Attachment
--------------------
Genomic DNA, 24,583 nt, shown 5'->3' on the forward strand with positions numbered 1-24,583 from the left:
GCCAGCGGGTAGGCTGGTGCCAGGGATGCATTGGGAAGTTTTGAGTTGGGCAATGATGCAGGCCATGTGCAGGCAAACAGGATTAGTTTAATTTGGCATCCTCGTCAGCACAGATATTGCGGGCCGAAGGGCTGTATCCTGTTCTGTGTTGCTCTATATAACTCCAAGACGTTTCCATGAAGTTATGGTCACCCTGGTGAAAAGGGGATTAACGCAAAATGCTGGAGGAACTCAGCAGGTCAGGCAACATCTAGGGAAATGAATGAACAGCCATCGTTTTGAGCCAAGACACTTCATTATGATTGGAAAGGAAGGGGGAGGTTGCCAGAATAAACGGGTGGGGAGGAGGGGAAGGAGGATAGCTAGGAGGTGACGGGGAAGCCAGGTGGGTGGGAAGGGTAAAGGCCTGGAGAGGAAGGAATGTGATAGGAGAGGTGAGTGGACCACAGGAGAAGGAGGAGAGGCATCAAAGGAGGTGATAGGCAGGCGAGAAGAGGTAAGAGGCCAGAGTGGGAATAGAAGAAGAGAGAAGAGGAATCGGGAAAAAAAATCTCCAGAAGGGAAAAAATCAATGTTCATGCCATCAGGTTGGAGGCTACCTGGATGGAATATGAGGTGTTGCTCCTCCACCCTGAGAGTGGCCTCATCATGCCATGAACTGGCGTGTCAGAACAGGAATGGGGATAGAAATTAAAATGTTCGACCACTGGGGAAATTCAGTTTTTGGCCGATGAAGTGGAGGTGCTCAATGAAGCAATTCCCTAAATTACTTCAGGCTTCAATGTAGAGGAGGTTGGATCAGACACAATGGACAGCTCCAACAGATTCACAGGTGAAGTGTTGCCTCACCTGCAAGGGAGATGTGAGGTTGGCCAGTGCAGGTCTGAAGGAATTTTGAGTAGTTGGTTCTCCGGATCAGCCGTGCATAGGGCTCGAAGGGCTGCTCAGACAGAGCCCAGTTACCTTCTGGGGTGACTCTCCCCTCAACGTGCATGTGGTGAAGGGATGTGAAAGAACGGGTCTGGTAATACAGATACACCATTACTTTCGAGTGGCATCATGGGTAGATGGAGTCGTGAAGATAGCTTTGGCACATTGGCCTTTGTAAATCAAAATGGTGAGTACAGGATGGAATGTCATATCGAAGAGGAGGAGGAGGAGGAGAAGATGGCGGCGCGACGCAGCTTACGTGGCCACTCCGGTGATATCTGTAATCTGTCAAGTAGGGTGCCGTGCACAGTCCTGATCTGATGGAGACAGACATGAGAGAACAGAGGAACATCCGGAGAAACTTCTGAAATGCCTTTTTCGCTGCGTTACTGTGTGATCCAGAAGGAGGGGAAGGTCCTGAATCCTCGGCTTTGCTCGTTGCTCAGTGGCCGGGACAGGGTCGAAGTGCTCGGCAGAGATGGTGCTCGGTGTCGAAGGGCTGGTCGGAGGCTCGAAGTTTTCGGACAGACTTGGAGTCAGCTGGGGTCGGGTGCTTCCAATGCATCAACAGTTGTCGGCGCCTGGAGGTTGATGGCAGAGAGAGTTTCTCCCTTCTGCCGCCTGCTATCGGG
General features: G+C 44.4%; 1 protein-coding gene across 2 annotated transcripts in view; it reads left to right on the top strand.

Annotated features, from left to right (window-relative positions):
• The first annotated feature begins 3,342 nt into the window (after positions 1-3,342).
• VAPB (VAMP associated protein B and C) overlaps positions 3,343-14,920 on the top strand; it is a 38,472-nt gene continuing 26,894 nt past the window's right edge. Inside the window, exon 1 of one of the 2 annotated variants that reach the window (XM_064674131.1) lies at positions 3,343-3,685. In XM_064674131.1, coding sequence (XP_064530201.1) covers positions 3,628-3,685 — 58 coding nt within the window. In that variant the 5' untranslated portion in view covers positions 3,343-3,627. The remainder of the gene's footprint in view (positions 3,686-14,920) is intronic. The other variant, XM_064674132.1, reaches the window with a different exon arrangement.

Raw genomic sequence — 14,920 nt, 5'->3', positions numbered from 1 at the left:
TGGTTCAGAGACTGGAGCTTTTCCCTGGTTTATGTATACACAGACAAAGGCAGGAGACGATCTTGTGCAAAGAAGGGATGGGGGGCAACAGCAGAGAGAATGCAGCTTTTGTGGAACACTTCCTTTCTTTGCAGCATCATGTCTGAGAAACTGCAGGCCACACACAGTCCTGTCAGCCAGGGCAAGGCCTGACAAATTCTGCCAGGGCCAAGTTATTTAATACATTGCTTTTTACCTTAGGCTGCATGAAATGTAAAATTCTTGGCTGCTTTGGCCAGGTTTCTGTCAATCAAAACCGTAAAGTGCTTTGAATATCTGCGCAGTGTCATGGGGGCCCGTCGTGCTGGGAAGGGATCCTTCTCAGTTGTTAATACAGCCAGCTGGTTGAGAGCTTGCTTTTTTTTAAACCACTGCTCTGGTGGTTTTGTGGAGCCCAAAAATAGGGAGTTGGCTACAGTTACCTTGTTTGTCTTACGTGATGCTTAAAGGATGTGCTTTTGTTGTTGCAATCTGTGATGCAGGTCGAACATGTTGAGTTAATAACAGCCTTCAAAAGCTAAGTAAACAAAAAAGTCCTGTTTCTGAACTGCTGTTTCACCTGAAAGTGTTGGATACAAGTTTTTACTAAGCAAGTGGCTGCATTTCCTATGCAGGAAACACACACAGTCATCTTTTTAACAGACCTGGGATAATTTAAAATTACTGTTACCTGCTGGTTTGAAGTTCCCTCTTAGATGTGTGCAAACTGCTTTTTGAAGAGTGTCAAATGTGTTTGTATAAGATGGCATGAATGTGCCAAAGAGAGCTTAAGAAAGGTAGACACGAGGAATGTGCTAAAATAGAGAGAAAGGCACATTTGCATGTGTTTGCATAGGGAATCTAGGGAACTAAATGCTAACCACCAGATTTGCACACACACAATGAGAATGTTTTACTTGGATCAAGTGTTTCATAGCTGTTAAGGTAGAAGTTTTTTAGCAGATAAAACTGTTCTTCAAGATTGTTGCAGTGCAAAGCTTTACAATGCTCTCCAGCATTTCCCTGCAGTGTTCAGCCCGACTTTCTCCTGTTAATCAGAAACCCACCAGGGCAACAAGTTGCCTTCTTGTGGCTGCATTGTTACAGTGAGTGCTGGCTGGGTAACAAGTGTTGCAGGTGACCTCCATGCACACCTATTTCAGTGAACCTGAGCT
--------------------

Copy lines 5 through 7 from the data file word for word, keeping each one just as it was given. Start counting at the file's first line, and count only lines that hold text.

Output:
• The first annotated feature begins 3,342 nt into the window (after positions 1-3,342).
• VAPB (VAMP associated protein B and C) overlaps positions 3,343-14,920 on the top strand; it is a 38,472-nt gene continuing 26,894 nt past the window's right edge. Inside the window, exon 1 of one of the 2 annotated variants that reach the window (XM_064674131.1) lies at positions 3,343-3,685. In XM_064674131.1, coding sequence (XP_064530201.1) covers positions 3,628-3,685 — 58 coding nt within the window. In that variant the 5' untranslated portion in view covers positions 3,343-3,627. The remainder of the gene's footprint in view (positions 3,686-14,920) is intronic. The other variant, XM_064674132.1, reaches the window with a different exon arrangement.

Raw genomic sequence — 14,920 nt, 5'->3', positions numbered from 1 at the left: